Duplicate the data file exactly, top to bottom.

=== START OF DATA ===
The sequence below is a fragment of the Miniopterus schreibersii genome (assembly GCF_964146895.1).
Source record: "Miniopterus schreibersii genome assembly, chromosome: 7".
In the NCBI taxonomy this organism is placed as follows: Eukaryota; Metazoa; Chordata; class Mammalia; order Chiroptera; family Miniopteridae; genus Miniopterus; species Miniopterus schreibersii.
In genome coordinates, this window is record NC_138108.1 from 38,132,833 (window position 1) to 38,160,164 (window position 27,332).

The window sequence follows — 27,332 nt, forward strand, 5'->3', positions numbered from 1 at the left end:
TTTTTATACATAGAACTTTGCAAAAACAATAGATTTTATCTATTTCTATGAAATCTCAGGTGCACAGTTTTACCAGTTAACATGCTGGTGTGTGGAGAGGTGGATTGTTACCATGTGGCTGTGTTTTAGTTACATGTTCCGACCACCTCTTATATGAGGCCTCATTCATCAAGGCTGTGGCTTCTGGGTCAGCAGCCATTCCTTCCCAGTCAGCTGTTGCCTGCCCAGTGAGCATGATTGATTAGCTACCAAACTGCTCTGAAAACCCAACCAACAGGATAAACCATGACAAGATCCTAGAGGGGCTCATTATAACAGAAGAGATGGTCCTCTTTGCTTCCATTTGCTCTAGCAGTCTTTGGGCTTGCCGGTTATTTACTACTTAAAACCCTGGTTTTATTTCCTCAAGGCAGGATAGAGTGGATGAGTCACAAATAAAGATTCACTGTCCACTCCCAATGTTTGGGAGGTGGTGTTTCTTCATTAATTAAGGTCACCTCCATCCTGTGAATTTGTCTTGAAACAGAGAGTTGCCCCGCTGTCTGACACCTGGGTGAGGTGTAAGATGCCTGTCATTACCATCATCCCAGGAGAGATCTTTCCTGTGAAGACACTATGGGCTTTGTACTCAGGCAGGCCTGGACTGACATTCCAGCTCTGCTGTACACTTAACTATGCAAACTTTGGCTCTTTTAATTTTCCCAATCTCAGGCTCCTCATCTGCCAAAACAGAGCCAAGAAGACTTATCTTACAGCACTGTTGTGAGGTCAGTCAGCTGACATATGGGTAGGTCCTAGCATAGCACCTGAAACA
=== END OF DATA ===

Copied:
The sequence below is a fragment of the Miniopterus schreibersii genome (assembly GCF_964146895.1).
Source record: "Miniopterus schreibersii genome assembly, chromosome: 7".
In the NCBI taxonomy this organism is placed as follows: Eukaryota; Metazoa; Chordata; class Mammalia; order Chiroptera; family Miniopteridae; genus Miniopterus; species Miniopterus schreibersii.
In genome coordinates, this window is record NC_138108.1 from 38,132,833 (window position 1) to 38,160,164 (window position 27,332).

The window sequence follows — 27,332 nt, forward strand, 5'->3', positions numbered from 1 at the left end:
TTTTTATACATAGAACTTTGCAAAAACAATAGATTTTATCTATTTCTATGAAATCTCAGGTGCACAGTTTTACCAGTTAACATGCTGGTGTGTGGAGAGGTGGATTGTTACCATGTGGCTGTGTTTTAGTTACATGTTCCGACCACCTCTTATATGAGGCCTCATTCATCAAGGCTGTGGCTTCTGGGTCAGCAGCCATTCCTTCCCAGTCAGCTGTTGCCTGCCCAGTGAGCATGATTGATTAGCTACCAAACTGCTCTGAAAACCCAACCAACAGGATAAACCATGACAAGATCCTAGAGGGGCTCATTATAACAGAAGAGATGGTCCTCTTTGCTTCCATTTGCTCTAGCAGTCTTTGGGCTTGCCGGTTATTTACTACTTAAAACCCTGGTTTTATTTCCTCAAGGCAGGATAGAGTGGATGAGTCACAAATAAAGATTCACTGTCCACTCCCAATGTTTGGGAGGTGGTGTTTCTTCATTAATTAAGGTCACCTCCATCCTGTGAATTTGTCTTGAAACAGAGAGTTGCCCCGCTGTCTGACACCTGGGTGAGGTGTAAGATGCCTGTCATTACCATCATCCCAGGAGAGATCTTTCCTGTGAAGACACTATGGGCTTTGTACTCAGGCAGGCCTGGACTGACATTCCAGCTCTGCTGTACACTTAACTATGCAAACTTTGGCTCTTTTAATTTTCCCAATCTCAGGCTCCTCATCTGCCAAAACAGAGCCAAGAAGACTTATCTTACAGCACTGTTGTGAGGTCAGTCAGCTGACATATGGGTAGGTCCTAGCATAGCACCTGAAACA